Kid grows up in a dangerous household. Kid commits a crime. Kid says he never
would have done it if he had a job.
What Trieschmann heard day after day in meetings of formerly incarcerated youth
in Evanston spurred her to act. With the skills she learned starting her own
catering business, she opened Curt’s Cafe, which teaches life skills through
restaurant work and counseling to kids who have been in and out of the
The results have been astounding. In her program, Trieschmann says only 2
percent of the more than 150 participants have been back behind bars, compared
with a nearly 60 percent rate of return generally for juveniles who have gone
through the Illinois Department of Juvenile Justice.
The data show she’s onto something.
Extensive research demonstrates that one of the best predictors of whether
someone will re-offend is whether he or she can find a decent job. But
ex-offenders’ odds of finding a job are poor. Survey data suggest as many as 60
to 75 percent of former offenders are unemployed a year after their release.
One major barrier to steady employment for those with criminal records?
Occupational licenses, which cover jobs from barber, to cosmetologist, to
funeral director, to architect. In fact, nearly 25 percent of Illinois’
workforce requires government permission to work. A youthful mistake could lead
to months or years of waiting for permission to work, or even a lifetime ban,
for a wide swath of jobs that can provide a path to self-sufficiency in
It’s encouraging then that the Illinois Department of Corrections and the
Illinois Department of Financial and Professional Regulation announced April 11
that ex-offenders who have completed training in barbering and cosmetology while
incarcerated will be able to apply for a license to work before their release
from prison. Instead of waiting months to get their licenses after release, this
change will allow more former offenders to find work as soon as they complete
Megan Royer from Peoria is enrolled in a cosmetology program while incarcerated.
The new rules will allow her to apply for a license six months before her
scheduled release in 18 months.
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“We need to provide for our families as soon as we get out there
…” Royer said. “Being able to go out into society and have that
license on hand, we are able to just start applying for jobs in the
field. It’s a great thing for them to do.”
But opening paths to productive futures for ex-offenders will
require more than tweaks around the edges. Ex-offenders’ returning
to a life of crime is a massive problem in Illinois. Nearly half of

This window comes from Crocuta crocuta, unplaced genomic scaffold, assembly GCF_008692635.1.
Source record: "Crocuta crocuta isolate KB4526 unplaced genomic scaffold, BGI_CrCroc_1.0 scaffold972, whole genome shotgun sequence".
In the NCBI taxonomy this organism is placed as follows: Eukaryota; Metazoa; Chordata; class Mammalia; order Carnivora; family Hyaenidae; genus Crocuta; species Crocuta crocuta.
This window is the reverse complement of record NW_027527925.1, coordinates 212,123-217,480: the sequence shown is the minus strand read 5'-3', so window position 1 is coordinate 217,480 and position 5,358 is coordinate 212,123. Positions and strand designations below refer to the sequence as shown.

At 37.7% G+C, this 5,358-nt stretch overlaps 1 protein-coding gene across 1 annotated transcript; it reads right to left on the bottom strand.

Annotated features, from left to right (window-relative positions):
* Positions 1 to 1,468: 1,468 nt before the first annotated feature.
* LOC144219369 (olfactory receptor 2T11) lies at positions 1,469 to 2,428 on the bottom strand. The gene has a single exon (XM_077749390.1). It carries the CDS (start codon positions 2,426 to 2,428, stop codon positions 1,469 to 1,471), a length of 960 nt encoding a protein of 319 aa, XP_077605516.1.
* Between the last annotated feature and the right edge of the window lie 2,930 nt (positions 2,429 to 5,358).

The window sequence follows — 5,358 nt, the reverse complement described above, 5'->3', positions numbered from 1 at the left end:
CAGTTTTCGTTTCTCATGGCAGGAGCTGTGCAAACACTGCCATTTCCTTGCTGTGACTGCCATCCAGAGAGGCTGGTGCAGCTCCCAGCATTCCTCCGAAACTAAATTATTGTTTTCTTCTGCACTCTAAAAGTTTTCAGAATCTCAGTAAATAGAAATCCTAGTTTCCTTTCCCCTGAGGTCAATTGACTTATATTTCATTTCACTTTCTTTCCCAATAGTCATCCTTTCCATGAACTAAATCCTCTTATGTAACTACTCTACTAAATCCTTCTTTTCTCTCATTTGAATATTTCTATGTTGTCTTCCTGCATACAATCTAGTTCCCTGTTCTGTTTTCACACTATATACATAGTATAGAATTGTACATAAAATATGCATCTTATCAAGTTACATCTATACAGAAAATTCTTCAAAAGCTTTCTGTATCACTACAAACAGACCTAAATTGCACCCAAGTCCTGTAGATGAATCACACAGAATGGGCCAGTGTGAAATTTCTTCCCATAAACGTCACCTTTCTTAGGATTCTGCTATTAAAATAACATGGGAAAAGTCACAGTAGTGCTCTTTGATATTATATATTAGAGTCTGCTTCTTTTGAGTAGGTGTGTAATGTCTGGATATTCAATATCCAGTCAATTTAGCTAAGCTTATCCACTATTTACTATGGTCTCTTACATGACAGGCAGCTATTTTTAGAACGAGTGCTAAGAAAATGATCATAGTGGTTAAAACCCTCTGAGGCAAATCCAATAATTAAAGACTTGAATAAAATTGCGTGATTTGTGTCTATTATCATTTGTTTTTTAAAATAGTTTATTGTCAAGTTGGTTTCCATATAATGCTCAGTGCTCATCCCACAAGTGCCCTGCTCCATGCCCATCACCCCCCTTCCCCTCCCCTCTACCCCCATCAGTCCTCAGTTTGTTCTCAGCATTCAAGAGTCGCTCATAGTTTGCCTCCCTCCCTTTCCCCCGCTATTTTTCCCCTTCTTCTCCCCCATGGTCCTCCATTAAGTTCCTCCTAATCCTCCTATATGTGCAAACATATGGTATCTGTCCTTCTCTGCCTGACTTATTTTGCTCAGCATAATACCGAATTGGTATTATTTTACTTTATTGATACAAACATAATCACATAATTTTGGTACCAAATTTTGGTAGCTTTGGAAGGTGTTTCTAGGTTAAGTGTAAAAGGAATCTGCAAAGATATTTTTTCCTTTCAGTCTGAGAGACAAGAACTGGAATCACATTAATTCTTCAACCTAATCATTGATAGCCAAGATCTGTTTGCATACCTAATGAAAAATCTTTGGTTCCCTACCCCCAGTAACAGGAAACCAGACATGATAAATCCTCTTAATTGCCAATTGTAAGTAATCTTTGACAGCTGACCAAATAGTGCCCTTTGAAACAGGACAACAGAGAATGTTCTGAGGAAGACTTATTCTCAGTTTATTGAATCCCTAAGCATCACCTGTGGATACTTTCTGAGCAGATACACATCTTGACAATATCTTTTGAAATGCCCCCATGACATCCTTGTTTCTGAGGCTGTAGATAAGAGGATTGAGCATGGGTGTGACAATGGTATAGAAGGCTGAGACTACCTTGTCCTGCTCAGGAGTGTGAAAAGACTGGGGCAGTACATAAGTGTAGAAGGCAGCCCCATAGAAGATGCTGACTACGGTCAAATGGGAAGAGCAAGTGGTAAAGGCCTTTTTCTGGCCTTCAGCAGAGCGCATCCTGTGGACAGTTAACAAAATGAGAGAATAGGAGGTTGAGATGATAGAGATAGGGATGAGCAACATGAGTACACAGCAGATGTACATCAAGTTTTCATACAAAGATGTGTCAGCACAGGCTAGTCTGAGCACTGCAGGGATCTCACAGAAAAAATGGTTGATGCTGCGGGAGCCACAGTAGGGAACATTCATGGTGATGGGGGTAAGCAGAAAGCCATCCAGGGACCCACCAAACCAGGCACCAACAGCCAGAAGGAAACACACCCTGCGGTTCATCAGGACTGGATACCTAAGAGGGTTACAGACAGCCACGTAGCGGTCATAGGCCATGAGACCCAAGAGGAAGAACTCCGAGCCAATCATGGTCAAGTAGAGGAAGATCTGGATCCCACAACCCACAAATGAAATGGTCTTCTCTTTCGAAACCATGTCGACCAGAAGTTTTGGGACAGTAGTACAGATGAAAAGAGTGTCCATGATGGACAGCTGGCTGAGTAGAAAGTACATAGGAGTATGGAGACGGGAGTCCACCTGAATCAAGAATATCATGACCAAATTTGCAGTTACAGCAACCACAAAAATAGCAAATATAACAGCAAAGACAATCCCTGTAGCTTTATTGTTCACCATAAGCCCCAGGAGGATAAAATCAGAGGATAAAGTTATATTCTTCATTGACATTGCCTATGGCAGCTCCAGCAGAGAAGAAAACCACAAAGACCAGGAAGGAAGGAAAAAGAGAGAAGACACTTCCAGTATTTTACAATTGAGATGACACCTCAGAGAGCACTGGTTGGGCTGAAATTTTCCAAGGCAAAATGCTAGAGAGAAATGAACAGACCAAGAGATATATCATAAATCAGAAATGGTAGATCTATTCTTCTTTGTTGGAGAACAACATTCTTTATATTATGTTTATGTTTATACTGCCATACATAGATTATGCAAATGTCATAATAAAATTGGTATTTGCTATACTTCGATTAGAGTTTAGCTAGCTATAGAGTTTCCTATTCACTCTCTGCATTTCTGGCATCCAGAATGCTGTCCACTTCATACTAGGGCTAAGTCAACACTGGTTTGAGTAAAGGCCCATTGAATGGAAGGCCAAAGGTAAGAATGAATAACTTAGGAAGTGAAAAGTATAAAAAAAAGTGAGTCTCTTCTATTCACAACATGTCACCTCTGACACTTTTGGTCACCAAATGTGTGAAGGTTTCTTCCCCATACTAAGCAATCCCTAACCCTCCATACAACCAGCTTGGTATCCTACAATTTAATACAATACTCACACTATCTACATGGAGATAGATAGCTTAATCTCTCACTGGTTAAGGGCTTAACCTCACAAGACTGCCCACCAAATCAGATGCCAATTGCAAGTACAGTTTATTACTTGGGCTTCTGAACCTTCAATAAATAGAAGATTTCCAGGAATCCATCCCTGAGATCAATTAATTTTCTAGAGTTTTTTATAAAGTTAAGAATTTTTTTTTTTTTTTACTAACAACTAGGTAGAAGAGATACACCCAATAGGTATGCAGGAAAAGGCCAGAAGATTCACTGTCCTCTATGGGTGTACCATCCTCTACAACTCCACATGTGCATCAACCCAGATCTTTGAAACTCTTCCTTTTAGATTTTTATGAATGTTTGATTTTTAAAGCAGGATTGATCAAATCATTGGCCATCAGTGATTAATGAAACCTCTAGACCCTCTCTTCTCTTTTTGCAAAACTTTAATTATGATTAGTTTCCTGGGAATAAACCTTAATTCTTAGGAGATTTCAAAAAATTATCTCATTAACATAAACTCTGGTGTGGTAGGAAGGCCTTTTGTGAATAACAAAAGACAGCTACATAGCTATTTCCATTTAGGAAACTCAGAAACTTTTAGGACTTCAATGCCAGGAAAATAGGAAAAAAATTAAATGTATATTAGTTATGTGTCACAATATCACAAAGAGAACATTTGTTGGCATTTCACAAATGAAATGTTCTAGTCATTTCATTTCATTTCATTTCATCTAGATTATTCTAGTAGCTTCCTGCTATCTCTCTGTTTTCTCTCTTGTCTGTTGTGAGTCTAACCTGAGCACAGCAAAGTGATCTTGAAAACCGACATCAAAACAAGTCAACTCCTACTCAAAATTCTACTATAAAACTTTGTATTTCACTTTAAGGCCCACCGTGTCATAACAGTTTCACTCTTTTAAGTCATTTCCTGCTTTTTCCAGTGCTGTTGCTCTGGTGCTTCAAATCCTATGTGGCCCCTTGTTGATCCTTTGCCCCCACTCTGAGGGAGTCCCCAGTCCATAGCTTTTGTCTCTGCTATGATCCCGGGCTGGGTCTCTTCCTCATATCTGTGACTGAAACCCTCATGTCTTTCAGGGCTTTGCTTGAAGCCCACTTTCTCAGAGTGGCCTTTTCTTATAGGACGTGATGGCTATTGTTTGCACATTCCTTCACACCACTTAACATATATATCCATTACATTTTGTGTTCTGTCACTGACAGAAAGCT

the people released from Illinois prisons each year will have
returned three years later. Too often, the same individuals
repeatedly cycle through the system.
This cycle of crime comes with enormous fiscal costs for
Illinoisans and threatens public safety.
According to research from the Illinois Criminal Justice Information
Authority, Illinois taxpayers will pay about $5.7 billion over the
next five years in costs related to ex-offenders returning to
prison, assuming the current rate of return stays constant. And
repeat offenders commit a majority of crimes in the state, according
to the Illinois Sentencing Policy Advisory Council.
With this in mind, Gov. Bruce Rauner has set a goal of safely
reducing Illinois’ prison population 25 percent by 2025.
The General Assembly is considering a few bills that would help
reduce repeat offenses by removing barriers to employment. House
Bill 5973, for instance, would prohibit the Department of Financial
and Professional Regulation from denying an application for an
occupational license based on criminal offenses that are unrelated
to the profession in question. This is an encouraging reform that
would prevent Illinoisans from being denied their right to work
because of a crime for which they have already received punishment,
and that has no relation to the career they want to pursue.
The fiscal and societal costs of unemployment and underemployment
among ex-offenders are staggering. Tools to address those costs are
on the table in Springfield. It’s time to act.
The photo above is of Susan Trieschmann.
Austin Berg is a writer for the Illinois Policy Institute. He wrote
this column for the Illinois News Network, a project of the
Institute. Austin can be reached at email@example.com.
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